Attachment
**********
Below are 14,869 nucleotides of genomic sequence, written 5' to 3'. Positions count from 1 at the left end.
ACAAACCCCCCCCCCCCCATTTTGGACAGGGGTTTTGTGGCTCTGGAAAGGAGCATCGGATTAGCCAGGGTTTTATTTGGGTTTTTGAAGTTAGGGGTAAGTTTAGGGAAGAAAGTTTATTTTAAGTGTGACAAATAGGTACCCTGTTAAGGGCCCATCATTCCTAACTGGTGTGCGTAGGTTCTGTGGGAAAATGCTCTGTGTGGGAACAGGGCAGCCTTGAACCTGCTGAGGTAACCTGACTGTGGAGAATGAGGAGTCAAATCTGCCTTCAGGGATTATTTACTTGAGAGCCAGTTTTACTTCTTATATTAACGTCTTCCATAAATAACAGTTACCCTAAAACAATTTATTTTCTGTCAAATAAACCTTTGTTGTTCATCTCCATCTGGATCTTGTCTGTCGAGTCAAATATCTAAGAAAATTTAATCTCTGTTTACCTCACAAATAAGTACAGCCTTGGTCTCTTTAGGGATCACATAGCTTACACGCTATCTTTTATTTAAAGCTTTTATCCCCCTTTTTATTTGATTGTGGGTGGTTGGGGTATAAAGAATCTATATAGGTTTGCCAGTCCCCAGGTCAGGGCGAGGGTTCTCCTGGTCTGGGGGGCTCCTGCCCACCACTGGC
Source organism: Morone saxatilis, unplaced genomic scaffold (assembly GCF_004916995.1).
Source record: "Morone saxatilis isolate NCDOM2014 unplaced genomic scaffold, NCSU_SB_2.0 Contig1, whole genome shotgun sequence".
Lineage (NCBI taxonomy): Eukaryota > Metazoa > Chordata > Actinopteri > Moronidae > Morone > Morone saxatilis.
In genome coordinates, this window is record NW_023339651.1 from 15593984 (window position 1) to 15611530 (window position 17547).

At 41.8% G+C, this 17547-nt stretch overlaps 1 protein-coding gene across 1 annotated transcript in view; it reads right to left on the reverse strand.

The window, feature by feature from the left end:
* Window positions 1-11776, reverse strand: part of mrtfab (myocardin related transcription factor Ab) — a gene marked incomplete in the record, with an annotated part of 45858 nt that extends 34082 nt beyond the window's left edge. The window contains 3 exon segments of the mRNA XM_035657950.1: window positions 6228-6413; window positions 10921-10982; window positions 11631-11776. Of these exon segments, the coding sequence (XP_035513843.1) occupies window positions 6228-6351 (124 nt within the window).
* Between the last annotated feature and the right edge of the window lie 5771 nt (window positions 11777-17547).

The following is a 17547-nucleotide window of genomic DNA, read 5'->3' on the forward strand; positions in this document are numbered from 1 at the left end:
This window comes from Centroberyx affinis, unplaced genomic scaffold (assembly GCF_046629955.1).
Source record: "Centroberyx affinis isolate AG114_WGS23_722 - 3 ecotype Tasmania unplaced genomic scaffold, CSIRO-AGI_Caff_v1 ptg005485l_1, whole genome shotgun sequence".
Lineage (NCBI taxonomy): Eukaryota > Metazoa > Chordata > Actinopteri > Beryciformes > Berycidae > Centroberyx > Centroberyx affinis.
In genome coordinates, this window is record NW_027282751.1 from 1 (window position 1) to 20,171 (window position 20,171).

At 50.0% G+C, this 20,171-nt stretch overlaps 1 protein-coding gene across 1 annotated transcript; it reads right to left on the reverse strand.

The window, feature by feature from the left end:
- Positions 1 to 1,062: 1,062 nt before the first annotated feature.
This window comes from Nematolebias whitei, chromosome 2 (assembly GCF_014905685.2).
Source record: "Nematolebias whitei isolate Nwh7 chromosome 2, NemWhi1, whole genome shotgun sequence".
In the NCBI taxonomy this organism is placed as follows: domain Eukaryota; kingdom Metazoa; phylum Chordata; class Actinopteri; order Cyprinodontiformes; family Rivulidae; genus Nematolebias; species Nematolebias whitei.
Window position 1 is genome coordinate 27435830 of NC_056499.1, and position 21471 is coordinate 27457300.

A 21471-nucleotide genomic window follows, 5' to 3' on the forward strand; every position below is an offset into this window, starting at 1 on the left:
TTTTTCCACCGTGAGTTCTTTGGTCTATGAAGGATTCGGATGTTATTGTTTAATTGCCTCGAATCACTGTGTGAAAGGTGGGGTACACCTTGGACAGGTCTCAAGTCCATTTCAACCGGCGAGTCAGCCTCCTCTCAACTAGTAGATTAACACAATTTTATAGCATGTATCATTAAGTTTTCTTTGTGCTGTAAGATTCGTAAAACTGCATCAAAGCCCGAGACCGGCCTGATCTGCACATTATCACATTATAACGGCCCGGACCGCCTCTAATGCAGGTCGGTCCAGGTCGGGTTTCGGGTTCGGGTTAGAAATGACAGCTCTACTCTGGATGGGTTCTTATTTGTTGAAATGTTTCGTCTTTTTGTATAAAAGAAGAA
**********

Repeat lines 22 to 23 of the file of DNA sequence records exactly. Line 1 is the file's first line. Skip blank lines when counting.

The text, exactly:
Window position 1 is genome coordinate 27435830 of NC_056499.1, and position 21471 is coordinate 27457300.

A 21471-nucleotide genomic window follows, 5' to 3' on the forward strand; every position below is an offset into this window, starting at 1 on the left: